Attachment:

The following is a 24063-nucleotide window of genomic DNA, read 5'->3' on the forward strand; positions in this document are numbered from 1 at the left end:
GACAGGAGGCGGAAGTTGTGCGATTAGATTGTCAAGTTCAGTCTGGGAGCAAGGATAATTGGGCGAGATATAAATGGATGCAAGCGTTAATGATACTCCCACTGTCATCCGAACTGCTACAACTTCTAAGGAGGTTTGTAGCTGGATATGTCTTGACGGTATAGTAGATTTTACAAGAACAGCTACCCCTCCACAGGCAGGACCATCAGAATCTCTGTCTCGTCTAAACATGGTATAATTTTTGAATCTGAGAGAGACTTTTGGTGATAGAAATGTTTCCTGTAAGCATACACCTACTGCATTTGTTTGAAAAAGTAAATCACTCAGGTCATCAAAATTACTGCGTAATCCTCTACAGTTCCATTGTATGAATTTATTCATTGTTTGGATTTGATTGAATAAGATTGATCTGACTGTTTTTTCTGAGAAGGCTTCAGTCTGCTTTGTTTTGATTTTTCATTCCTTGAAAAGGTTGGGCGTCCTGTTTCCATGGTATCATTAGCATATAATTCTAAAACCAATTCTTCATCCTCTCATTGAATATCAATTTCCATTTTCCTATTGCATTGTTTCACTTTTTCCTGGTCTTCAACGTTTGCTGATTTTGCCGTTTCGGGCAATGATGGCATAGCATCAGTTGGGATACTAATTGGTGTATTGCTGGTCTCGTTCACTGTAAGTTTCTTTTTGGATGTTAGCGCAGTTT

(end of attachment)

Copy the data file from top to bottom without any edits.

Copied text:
The following is a 24063-nucleotide window of genomic DNA, read 5'->3' on the forward strand; positions in this document are numbered from 1 at the left end:
GACAGGAGGCGGAAGTTGTGCGATTAGATTGTCAAGTTCAGTCTGGGAGCAAGGATAATTGGGCGAGATATAAATGGATGCAAGCGTTAATGATACTCCCACTGTCATCCGAACTGCTACAACTTCTAAGGAGGTTTGTAGCTGGATATGTCTTGACGGTATAGTAGATTTTACAAGAACAGCTACCCCTCCACAGGCAGGACCATCAGAATCTCTGTCTCGTCTAAACATGGTATAATTTTTGAATCTGAGAGAGACTTTTGGTGATAGAAATGTTTCCTGTAAGCATACACCTACTGCATTTGTTTGAAAAAGTAAATCACTCAGGTCATCAAAATTACTGCGTAATCCTCTACAGTTCCATTGTATGAATTTATTCATTGTTTGGATTTGATTGAATAAGATTGATCTGACTGTTTTTTCTGAGAAGGCTTCAGTCTGCTTTGTTTTGATTTTTCATTCCTTGAAAAGGTTGGGCGTCCTGTTTCCATGGTATCATTAGCATATAATTCTAAAACCAATTCTTCATCCTCTCATTGAATATCAATTTCCATTTTCCTATTGCATTGTTTCACTTTTTCCTGGTCTTCAACGTTTGCTGATTTTGCCGTTTCGGGCAATGATGGCATAGCATCAGTTGGGATACTAATTGGTGTATTGCTGGTCTCGTTCACTGTAAGTTTCTTTTTGGATGTTAGCGCAGTTT